Small Rate Hike, Web Conveniences With 2016 ACA Enrollment

October 28, 2015
Literature on enrollment in the nation's health care law at Champaign County Health Care Consumers' office in downtown Champaign.

Literature on enrollment in the nation's health care law at Champaign County Health Care Consumers' office in downtown Champaign.

Jeff Bossert/Illinois Public Media

Illinoisans who get their health insurance through the nation’s health care law are expected to see a slight increase in their premium during the upcoming sign-up period. But a local advocacy group says the process should be more user-friendly. 

Otherwise, Community Organizer Jen Tayabji with Champaign County Health Care Consumers said the three-month enrollment period that starts this Sunday will not be much different from the previous two.

Tayabji reminds all current enrollees to review their financial information to make sure nothing has changed, and see if there’s an option for a better plan.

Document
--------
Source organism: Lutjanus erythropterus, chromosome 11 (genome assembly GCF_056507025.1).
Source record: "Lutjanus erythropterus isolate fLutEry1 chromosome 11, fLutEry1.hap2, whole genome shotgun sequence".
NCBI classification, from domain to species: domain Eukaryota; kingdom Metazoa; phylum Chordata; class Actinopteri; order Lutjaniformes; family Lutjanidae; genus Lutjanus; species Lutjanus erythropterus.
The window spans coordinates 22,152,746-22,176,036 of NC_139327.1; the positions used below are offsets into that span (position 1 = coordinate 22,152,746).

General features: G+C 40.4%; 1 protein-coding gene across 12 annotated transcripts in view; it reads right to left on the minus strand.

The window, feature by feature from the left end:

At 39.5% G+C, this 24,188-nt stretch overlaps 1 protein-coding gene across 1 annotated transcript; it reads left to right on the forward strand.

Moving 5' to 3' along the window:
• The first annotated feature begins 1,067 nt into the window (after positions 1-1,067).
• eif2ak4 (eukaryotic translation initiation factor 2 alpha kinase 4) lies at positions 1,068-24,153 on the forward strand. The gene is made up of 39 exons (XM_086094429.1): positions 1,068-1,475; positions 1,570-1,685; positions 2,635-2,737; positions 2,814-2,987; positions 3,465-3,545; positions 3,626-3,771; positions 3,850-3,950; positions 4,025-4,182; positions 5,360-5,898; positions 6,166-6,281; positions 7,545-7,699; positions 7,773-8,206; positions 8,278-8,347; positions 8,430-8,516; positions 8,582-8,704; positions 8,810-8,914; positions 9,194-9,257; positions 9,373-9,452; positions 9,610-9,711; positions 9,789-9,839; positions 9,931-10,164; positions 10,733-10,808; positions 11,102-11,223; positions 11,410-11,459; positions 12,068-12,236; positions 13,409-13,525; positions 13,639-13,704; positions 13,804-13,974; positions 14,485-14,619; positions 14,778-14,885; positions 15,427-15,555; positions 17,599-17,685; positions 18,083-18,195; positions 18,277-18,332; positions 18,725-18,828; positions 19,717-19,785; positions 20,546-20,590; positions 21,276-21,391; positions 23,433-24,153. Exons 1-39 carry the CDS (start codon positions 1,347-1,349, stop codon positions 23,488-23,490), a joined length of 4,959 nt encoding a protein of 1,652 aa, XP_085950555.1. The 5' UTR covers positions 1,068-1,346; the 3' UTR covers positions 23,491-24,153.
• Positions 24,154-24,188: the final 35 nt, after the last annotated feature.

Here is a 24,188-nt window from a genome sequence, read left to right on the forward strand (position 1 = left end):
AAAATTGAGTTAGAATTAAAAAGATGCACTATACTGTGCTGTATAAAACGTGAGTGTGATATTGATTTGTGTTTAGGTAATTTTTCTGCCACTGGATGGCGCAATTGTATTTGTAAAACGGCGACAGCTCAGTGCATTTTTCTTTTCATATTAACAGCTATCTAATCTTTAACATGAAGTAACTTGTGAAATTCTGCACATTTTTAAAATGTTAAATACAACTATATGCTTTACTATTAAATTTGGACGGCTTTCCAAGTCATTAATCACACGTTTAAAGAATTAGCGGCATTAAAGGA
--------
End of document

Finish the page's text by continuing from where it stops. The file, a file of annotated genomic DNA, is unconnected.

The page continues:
The federal government says most rates for plans are going up about six percent in Illinois. Tayabji says the exact size of the increase depends on whether you live in the Chicago area, or downstate.

“In our area, unfortunately we do see higher premiums because we have less insurance companies, and so less competition," he said.  "So that allows prices to go up.  In Chicago, often times they will have lower prices and lower premiums because there are more provider options and more insurance options.”

Tayabji says the Health Care.gov website now asks for a zip code, the enrollee’s age, how often they visit a doctor, whether someone is shopping for his or herself or someone else, and their income - to see if they’re eligible for a tax credit.

She adds many who feel they can’t afford a health insurance plan might qualify for Medicaid.

Tayabji says anyone who currently has a plan through the health insurance marketplace should expect to receive two different letters before open enrollment starts November 1st.  One comes from the marketplace to explain what their tax credit would be in 2016, or if someone needs to submit new documents to update that credit.

The other letter comes from the health insurance company, letting a consumer know if a premium or benefit is changing, or if a plan is no longer being offered.

Story source: WILL